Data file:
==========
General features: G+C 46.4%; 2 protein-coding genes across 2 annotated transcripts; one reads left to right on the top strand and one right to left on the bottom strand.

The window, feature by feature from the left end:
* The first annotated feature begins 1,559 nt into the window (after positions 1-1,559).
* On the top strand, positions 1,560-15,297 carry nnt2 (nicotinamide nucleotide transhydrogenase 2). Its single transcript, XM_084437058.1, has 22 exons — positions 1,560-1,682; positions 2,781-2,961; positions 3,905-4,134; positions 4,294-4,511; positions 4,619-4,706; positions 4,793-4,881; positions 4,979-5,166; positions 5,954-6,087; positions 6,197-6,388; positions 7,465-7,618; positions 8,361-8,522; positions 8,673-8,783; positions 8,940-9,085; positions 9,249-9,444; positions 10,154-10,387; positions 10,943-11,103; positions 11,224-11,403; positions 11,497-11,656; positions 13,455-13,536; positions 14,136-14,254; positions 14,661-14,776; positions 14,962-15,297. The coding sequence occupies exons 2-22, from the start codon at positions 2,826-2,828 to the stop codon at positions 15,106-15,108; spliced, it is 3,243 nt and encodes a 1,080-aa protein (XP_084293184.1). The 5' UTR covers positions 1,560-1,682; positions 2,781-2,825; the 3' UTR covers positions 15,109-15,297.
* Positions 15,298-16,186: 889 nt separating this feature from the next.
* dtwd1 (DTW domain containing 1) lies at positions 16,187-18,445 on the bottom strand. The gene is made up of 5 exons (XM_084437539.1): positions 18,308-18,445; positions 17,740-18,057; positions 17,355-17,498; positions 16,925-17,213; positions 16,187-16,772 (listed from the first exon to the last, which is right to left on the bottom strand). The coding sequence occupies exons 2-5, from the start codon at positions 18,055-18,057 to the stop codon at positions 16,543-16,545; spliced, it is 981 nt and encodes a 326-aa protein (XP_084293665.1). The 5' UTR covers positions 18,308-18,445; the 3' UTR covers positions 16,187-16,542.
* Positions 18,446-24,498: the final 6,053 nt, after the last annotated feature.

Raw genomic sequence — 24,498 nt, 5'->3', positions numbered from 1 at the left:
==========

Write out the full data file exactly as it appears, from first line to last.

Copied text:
General features: G+C 46.4%; 2 protein-coding genes across 2 annotated transcripts; one reads left to right on the top strand and one right to left on the bottom strand.

The window, feature by feature from the left end:
* The first annotated feature begins 1,559 nt into the window (after positions 1-1,559).
* On the top strand, positions 1,560-15,297 carry nnt2 (nicotinamide nucleotide transhydrogenase 2). Its single transcript, XM_084437058.1, has 22 exons — positions 1,560-1,682; positions 2,781-2,961; positions 3,905-4,134; positions 4,294-4,511; positions 4,619-4,706; positions 4,793-4,881; positions 4,979-5,166; positions 5,954-6,087; positions 6,197-6,388; positions 7,465-7,618; positions 8,361-8,522; positions 8,673-8,783; positions 8,940-9,085; positions 9,249-9,444; positions 10,154-10,387; positions 10,943-11,103; positions 11,224-11,403; positions 11,497-11,656; positions 13,455-13,536; positions 14,136-14,254; positions 14,661-14,776; positions 14,962-15,297. The coding sequence occupies exons 2-22, from the start codon at positions 2,826-2,828 to the stop codon at positions 15,106-15,108; spliced, it is 3,243 nt and encodes a 1,080-aa protein (XP_084293184.1). The 5' UTR covers positions 1,560-1,682; positions 2,781-2,825; the 3' UTR covers positions 15,109-15,297.
* Positions 15,298-16,186: 889 nt separating this feature from the next.
* dtwd1 (DTW domain containing 1) lies at positions 16,187-18,445 on the bottom strand. The gene is made up of 5 exons (XM_084437539.1): positions 18,308-18,445; positions 17,740-18,057; positions 17,355-17,498; positions 16,925-17,213; positions 16,187-16,772 (listed from the first exon to the last, which is right to left on the bottom strand). The coding sequence occupies exons 2-5, from the start codon at positions 18,055-18,057 to the stop codon at positions 16,543-16,545; spliced, it is 981 nt and encodes a 326-aa protein (XP_084293665.1). The 5' UTR covers positions 18,308-18,445; the 3' UTR covers positions 16,187-16,542.
* Positions 18,446-24,498: the final 6,053 nt, after the last annotated feature.

Raw genomic sequence — 24,498 nt, 5'->3', positions numbered from 1 at the left: